Medical cannabis expert Dr Julie Moltke, discusses how by making changes to our lifestyle, we could modulate the endocannabinoid system to make us more resilient to stress.
Danish medical cannabis prescriber, Dr Julie Moltke is a specialist in pain, anxiety and stress, as well as a yoga teacher and mindfulness instructor.
Through her recent investigations into stress and the endocannabinoid system, she found that making several relatively small lifestyle changes could help people cope better with stress and anxiety.
How the endocannabinoid system works
The endocannabinoid system (ECS) was discovered in 1992 when researchers were trying to uncover the receptor mediating the effects of THC, the psychotropic cannabinoid from cannabis, responsible for many of the behavioural, emotional and physiological actions of recreational cannabis in humans.
Since then, the ECS has emerged as one of the most important regulators of general human homeostasis (a stable internal environment). It regulates reward, appetite, mood, memory, immune function, fertility, pain, and neuroprotection, among others. The endocannabinoid receptors (primarily CB1R or CB2R) have been found almost in every organ system in the body.
The density of these receptors is particularly high in parts of the brain involved with fear, memory, and emotional processing – namely the amygdala, hippocampus, prefrontal cortex, and hypothalamus. These brain areas are not only interconnected in the brain, but they are also involved in regulating the physiological stress response and the release of cortisol and adrenaline.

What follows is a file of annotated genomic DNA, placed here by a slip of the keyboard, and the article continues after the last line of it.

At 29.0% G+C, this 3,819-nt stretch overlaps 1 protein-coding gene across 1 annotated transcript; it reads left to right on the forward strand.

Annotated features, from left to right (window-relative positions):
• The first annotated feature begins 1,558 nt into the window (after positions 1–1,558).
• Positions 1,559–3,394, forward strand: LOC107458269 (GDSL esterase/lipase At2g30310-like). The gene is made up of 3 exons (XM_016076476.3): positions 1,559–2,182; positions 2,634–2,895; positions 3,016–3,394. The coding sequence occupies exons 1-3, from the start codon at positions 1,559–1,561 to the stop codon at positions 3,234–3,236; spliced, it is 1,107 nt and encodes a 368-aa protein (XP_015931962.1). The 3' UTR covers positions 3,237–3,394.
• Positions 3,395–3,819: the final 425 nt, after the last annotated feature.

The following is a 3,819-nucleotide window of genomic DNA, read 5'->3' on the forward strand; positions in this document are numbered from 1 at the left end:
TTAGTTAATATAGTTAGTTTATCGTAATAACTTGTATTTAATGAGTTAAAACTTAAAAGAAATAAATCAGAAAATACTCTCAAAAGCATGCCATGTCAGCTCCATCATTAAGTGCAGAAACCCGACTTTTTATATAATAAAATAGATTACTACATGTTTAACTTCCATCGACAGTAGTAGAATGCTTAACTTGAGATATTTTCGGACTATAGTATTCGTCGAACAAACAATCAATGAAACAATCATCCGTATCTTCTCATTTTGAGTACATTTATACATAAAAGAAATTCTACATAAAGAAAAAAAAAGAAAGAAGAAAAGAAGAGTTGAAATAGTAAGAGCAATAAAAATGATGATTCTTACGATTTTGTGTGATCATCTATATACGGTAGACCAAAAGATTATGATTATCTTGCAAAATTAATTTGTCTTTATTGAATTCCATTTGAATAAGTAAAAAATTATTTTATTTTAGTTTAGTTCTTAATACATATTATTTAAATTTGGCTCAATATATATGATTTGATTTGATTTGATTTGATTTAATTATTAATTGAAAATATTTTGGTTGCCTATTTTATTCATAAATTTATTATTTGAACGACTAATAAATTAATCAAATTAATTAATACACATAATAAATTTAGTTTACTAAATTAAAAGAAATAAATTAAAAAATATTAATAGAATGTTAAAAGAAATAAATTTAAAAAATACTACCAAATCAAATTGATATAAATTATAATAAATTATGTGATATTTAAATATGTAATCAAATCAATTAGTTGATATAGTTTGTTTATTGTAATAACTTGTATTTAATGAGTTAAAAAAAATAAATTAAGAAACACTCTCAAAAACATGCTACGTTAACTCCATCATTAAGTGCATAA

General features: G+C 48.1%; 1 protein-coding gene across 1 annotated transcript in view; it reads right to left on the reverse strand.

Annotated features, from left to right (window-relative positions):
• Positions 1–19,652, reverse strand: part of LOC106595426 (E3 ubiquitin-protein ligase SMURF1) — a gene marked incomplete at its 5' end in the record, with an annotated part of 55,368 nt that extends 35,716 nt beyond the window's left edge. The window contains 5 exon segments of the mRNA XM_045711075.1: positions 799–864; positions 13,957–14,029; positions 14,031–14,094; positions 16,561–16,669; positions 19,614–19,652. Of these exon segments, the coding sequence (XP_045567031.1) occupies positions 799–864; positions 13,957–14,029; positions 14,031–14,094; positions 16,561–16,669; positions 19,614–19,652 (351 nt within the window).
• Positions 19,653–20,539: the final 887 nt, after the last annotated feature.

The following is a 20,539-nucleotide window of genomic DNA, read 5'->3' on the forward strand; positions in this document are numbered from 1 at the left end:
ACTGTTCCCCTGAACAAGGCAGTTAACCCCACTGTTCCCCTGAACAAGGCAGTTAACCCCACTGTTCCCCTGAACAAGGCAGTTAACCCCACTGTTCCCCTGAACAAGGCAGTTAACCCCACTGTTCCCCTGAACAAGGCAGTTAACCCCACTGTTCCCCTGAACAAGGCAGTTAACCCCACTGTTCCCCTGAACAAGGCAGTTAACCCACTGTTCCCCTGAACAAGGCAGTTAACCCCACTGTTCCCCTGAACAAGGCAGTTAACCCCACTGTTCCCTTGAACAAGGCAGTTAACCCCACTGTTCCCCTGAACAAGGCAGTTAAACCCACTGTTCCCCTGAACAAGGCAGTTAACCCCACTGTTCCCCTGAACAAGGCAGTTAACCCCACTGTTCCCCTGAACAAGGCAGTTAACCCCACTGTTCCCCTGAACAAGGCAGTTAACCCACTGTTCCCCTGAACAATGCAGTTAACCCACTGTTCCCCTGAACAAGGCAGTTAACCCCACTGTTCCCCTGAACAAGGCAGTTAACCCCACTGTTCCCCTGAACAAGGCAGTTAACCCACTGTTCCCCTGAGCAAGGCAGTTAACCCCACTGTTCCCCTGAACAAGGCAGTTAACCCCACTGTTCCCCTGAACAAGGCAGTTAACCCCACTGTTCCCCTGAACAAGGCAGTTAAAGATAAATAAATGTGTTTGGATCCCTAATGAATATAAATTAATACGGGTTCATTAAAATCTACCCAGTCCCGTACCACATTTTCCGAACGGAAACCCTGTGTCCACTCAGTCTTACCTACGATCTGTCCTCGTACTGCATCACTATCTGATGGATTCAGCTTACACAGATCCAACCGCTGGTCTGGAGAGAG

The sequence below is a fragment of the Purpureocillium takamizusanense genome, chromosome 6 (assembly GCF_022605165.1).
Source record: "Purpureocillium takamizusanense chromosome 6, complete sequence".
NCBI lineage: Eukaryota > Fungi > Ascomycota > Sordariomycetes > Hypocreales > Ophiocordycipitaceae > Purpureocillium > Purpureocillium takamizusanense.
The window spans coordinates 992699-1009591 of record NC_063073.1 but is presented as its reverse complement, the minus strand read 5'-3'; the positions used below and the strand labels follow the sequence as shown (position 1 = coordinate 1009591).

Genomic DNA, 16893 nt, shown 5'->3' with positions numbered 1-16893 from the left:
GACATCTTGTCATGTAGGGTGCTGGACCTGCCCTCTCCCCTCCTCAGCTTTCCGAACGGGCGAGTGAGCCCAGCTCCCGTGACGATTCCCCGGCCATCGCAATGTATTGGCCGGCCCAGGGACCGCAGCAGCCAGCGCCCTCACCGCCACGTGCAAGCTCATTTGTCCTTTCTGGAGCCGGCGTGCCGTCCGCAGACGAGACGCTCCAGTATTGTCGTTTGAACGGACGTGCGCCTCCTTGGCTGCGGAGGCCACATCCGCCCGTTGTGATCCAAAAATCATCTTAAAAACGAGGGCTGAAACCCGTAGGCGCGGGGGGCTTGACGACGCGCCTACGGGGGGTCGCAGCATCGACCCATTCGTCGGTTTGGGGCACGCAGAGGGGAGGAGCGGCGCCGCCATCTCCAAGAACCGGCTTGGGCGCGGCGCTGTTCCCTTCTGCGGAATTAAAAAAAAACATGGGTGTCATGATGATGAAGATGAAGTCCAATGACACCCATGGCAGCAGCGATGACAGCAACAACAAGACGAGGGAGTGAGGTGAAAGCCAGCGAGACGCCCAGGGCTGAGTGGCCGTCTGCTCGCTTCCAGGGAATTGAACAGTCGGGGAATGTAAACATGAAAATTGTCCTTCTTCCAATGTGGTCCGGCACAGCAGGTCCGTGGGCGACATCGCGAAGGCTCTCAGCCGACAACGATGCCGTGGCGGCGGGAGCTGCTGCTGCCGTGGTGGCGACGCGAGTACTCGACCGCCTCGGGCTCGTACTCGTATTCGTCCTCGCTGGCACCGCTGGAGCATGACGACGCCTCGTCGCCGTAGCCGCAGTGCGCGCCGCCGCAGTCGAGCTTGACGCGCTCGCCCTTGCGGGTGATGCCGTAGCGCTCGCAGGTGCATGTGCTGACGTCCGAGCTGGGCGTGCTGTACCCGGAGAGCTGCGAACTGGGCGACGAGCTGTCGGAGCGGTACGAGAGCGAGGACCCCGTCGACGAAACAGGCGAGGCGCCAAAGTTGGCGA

The body of evidence suggesting that the ECS is involved in the regulation of the behavioural aspects of the stress response, such as anxiety, learned fear and stress-coping, is growing and the field of cannabinoid-based medicine is attempting to use this understanding to use medicinal cannabis to treat many mental health issues.
It is well documented that people with higher levels of anandamide (the endogenous molecule of the endocannabinoid receptor CB1R) are more resilient to stress whereas lower levels are associated with several psychopathologies including depression, PTSD and suicide.
How does lifestyle affect the endocannabinoid system?
It has been shown that running can increase circulating levels of anandamide, as well as endorphins. This seems to be partly responsible for the so-called runners high, a feeling of wellbeing and elevated mood, often following moderate-intensity running.
Activation of the endocannabinoid system is also hypothesized to be involved with the reduction of pain perception which tends to accompany running. Further studies into this interesting field have shown that the above applies only for moderate intensity exercise, whereas low and high-intensity workouts do not seem to have the same effects.
Moderate intensity cycling seemed to raise anandamide levels in a study conducted on healthy male athletes. Researchers found the same association and concluded that the endocannabinoid system might be responsible for the anti-depressant effects that exercise seems to have.
A similar study was conducted by O’Sullivan and colleagues with nine female volunteers from a local choir. This study did not show elevated levels of anandamide after cycling which indicates there might be some gender differences.